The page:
Japan’s economy likely declined in the first quarter as the hit to consumption from COVID-19 curbs offset the rise from robust global demand. Notably, it indicated the country’s slow recovery from a pandemic-induced fall.
According to analysts, an extension of state of emergency restrictions and slow vaccine rollouts are expected to keep growth weak in April-June. It is reinforcing views that Japan will lag other major economies in emerging from the recession.
The world’s third-largest economy is anticipated to have declined by an annualized 4.6% in January-March, following an 11.7% increase in the previous quarter.
On a quarter-on-quarter basis, real gross domestic product (GDP) likely dropped 1.2% in January-March.
Notably, the government will publish preliminary January-March GDP data at 8:50 a.m. on May 18.
Moreover, according to Reuters’ poll, private consumption likely dipped by 2.0% due mainly to curbs on economic activity put in place during the quarter to prevent the spread of the COVID-19 virus.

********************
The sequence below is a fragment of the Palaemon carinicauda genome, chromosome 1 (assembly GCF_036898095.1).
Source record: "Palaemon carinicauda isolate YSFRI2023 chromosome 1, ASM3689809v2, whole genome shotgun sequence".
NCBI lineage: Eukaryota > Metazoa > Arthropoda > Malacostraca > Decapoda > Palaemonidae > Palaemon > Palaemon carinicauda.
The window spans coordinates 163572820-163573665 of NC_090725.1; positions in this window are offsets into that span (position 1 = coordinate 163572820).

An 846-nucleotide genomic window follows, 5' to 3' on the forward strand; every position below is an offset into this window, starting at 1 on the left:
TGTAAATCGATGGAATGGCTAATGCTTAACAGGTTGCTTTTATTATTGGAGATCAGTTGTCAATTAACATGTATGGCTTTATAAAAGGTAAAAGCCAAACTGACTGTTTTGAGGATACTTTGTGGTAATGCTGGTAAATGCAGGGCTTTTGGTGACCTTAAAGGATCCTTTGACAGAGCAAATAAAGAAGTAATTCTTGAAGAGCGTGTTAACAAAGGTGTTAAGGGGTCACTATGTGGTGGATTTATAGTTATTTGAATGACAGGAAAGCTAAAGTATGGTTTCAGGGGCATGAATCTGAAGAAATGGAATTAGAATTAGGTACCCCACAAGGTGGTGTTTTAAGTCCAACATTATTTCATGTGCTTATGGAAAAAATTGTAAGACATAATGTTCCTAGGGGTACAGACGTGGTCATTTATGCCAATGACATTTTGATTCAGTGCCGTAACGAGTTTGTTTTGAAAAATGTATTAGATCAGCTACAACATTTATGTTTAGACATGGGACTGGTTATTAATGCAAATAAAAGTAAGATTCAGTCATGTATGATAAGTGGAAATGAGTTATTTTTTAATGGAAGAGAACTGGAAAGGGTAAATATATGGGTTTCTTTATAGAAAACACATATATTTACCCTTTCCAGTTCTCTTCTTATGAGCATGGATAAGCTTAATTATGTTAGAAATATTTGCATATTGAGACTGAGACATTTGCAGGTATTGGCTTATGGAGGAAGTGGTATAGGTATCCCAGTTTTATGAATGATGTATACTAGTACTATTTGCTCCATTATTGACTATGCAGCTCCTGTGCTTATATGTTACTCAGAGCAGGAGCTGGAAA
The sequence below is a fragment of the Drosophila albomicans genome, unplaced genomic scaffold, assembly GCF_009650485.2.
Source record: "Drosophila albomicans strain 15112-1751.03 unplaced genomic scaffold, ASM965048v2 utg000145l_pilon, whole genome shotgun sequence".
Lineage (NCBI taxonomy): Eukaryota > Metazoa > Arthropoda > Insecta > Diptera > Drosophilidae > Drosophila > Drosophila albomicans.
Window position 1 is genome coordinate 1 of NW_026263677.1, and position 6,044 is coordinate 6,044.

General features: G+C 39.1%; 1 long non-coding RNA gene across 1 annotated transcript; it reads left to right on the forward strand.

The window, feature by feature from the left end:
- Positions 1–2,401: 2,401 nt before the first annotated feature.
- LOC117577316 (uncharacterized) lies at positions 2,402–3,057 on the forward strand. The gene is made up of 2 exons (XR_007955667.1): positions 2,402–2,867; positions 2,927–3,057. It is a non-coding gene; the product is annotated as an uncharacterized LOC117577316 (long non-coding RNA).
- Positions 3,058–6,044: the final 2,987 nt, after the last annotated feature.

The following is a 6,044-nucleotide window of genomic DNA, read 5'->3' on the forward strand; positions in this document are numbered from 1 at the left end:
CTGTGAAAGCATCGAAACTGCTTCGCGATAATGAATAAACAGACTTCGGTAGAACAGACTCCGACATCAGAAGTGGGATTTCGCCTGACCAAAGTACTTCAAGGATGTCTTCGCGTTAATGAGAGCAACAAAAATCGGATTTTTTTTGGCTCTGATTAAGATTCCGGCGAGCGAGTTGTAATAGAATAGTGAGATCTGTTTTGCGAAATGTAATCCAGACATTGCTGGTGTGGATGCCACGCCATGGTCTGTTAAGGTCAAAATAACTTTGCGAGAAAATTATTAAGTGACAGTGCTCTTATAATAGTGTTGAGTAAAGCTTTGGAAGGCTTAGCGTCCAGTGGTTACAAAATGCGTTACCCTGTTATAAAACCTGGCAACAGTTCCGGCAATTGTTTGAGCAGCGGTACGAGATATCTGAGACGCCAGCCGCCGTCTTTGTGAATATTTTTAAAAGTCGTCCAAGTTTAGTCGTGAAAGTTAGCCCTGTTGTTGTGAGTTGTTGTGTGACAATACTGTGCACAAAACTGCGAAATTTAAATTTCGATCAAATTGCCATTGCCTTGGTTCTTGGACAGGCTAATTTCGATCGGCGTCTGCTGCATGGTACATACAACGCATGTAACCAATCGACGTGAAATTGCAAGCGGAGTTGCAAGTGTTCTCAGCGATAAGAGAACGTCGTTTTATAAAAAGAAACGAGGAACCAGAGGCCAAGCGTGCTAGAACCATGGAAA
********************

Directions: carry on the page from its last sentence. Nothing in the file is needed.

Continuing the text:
The poll also showed that capital expenditure is anticipated to have expanded 1.1% in the first quarter, slowing from a 4.3% increase in October-December.
A recovery in global growth helped economy expand for two straight quarters
Another essential thing to mention is that net external demand likely dipped 0.2% point off GDP, largely in reaction to a sharp rise in the last quarter.
According to analysts at Japan Research Institute, exports and capital expenditure continued to rebound thanks to solid external demand. Meanwhile, consumption likely declined sharply.
A recovery in global growth helped Japan’s economy expand for two straight quarters in October-December 2020. Japan was suffering its worst postwar decline in April-June last year due to the coronavirus pandemic.
Notably, after ending state of emergency curbs in March, the government re-imposed them in late April. It extended the measures through May to deal with a rise in new COVID virus strains, clouding the outlook for the fragile economic rebound.